You can find arepas all over Colombia. They're corn cakes that resemble very thick tortillas, and they're grilled or baked, then stuffed with cheese, meat, and all kinds of goodness. It's part taco, part sandwich, and all delicious.
When I die, I'd like to be buried in a bánh mà¬ sandwich. Snuggled right in that crispy, doughy baguette. It's a common street food in Vietnam-- a sandwich made with perfect French bread, some kind of meat (usually pork belly, sausage, grilled pork, pâté, chicken, or sometimes eggs or tofu), vegetables (carrots, cucumber, cilantro, pickled daikon), a spicy sauce, and mayonnaise. It is perfection.
Everyone is familiar with New York's legendary dirty water hot dogs, but the street carts that may be eclipsing the popularity of these beautifully soggy meats are the Halal Guys. They serve up middle eastern dishes: gyros, chicken, beef, falafel, with rice or as sandwiches, all with their famous red and white sauces. What's in those sauces, you ask? Well obviously they're made of red and white. Now stop asking questions and place your order.
There are 7000 street food vendors on the Malaysian island of Penang, so you won't have any trouble finding one of their most famous dishes, assam laksa, a sour fish curry soup. Shredded fish, veggies, mint leaves and ginger make up the soup, which is served over thick or thin rice noodles. There are several varieties of laksa, so maybe give yourself a week on the island so you can try them all.
Hong Kong is the place to go for cheap seafood and fun street food. They're known for their curried fish balls, fried seafood, and affordable hot pots. Another dish they're famous for is "stinky tofu," which is exactly what it sounds like: pungent fermented tofu said to smell like garbage and taste like rotten meat. That dish is only for the very brave.
Rio is no stranger to awesome street delicacies. In addition to skewered meats and cheesy bread, stands all along the beaches and boardwalks serve pastels -- doughy, deep-fried meat pockets. I don't know what you think, but I bet this is the perfect pre-Olympic game-watching snack...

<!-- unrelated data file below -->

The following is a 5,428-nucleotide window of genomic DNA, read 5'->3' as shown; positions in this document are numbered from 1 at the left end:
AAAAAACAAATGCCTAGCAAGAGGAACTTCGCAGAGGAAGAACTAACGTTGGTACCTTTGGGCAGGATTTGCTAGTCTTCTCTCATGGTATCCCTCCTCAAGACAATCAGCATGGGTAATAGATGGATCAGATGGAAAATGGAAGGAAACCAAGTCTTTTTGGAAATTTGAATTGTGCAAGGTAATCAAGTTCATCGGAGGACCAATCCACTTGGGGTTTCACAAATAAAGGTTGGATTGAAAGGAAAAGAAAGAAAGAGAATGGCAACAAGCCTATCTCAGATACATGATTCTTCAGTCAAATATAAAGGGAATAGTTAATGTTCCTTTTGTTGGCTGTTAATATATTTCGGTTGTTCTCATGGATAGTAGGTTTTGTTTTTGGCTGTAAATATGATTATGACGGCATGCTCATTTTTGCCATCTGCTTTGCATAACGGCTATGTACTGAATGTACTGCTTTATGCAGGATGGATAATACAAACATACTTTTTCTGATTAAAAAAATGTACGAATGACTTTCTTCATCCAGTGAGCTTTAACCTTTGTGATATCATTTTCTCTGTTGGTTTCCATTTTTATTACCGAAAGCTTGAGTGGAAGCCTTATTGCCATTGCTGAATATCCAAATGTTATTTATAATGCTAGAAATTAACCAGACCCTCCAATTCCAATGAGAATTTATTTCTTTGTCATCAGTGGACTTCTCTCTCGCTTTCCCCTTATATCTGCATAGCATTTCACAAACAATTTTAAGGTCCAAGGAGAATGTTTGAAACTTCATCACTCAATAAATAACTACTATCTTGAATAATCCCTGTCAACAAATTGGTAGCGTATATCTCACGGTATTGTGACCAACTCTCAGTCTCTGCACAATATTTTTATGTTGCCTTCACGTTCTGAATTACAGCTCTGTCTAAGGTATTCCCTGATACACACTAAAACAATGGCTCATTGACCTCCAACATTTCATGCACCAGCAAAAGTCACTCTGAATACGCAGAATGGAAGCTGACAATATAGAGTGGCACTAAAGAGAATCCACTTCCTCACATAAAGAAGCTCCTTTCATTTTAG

Gelato is one of those foods that's become trendy across the Atlantic, but nothing beats the authentic version of this Italian treat. Creamier and softer than the clearly inferior "ice cream," gelato comes in many different flavors but has only one purpose: to make you happy.
Thailand's street food carts seem to take up whole neighborhoods in this mecca of eclectic tastes. But one dish that stands out for its ubiquitousness is phat kaphrao, which translates to "holy basil." It's a stir-fried meat dish made with basil. The basil leaves are fried along with minced pork, chicken, or seafood, garlic, and chilies, then tossed in fish sauce and some sugar. It's then served over rice and usually topped with a fried egg. So in other words, it's perfect.
They look like doughnuts, but Moroccan sfenj are a bit more spongy -- they're made of an unsweetened dough with no milk or butter added, sometimes served coated in sugar, sometimes not. They're most often eaten for breakfast in the morning and then again in the late afternoon. And if I lived in Morocco, for lunch, for dinner, and every time in between.
While tacos and tamales are very popular street foods throughout Mexico, tlacoyos are as well. They are oval shaped masa cakes, either fried or toasted, and stuffed with refried beans, cheese, peppers, and other ingredients, although traditionally, tlacoyos are only supposed to be eaten with salsa. They have to be eaten immediately after they're cooked or they become very tough and dry, so you know you're always getting them fresh. I'm on board.